The Kenosha News reports in Monday's editions that the report from the Tax Foundation, an independent tax policy research organization, found 34.6 percent of the cigarettes sold in the state have been brought in from other states and haven't been taxed, have been improperly taxed or were counterfeited. New York led the nation at 56.9 percent. Arizona was second at 51.5 percent, New Mexico was third at 48.1 percent and Washington was fourth at 48 percent.
Joseph Henchman, one of the report's authors, said the disparity in cigarette prices between low-tax and high-tax states is driving smuggling. Thirty states have raised cigarette taxes over the last two years in hopes of discouraging people from smoking.
"Public policies often have unintended consequences that outweigh their benefits," Henchman wrote. "One consequence of high state cigarette tax rates has been increased smuggling as criminals procure discounted packs from low-tax states to sell in high-tax states."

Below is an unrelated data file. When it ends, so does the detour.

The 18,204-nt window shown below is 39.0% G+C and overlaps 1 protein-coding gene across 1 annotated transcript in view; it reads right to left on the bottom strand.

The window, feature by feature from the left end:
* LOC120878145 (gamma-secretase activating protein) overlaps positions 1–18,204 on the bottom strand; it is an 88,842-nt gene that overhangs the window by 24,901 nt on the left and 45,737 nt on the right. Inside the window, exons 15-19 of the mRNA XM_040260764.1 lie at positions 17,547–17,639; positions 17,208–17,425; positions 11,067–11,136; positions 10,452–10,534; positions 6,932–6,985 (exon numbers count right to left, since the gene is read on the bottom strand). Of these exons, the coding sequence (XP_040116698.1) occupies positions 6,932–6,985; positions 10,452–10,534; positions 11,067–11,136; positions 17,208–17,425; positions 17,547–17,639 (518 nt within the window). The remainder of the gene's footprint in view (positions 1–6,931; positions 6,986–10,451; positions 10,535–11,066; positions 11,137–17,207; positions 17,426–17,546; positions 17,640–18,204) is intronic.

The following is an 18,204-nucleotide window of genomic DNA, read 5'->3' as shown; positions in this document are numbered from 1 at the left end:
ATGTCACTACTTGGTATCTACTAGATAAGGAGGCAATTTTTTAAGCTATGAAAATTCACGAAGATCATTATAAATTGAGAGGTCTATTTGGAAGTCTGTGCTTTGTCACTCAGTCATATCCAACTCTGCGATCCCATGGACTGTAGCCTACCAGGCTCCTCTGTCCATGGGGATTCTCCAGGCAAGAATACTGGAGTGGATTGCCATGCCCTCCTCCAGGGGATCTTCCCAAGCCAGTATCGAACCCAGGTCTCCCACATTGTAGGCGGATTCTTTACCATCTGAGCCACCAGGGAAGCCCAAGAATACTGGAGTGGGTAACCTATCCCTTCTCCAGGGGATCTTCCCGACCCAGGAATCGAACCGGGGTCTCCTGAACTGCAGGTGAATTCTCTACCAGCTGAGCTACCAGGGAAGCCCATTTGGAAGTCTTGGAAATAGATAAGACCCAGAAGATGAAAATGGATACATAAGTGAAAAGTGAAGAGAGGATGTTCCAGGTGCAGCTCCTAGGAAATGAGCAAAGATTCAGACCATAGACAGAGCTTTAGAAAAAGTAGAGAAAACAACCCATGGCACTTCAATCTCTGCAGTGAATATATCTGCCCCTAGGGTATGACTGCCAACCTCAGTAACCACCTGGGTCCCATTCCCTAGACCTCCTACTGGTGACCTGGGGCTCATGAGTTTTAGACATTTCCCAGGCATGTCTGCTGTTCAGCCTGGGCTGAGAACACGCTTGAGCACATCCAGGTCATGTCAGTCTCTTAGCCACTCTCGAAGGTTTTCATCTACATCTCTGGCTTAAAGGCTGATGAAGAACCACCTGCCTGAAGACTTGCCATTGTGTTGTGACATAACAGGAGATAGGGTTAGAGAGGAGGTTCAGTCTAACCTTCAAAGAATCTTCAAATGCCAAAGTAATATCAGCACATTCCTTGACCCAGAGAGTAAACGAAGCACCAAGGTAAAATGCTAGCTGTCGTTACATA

Smuggling includes counterfeit state tax stamps, hijacked trucks, counterfeit versions of legitimate brands and officials turning a blind eye, according to the report. Large criminal operations have been hijacking trucks and stealing tax stamps and small-time street hustlers are buying cartons of cigarettes and selling packs for less than market prices.
"Smuggling has become a big business," said Scott Drenkard, a Tax Foundation economist. "It's like de facto prohibition. It is growing because some people think it is easier than being in the drug trade because the penalties are lower, but the profits are the same or better."
Wisconsin's tax has increased from 77 cents per pack to $2.52. In Lake County, Ill., just across the state line from Kenosha, the tax rate is $1.98. In Chicago, which has the nation's highest cigarette taxes, the tax is $6.16 per pack. Iowa's tax rate is $1.36. Michigan's is $2. Minnesota's is $2.83.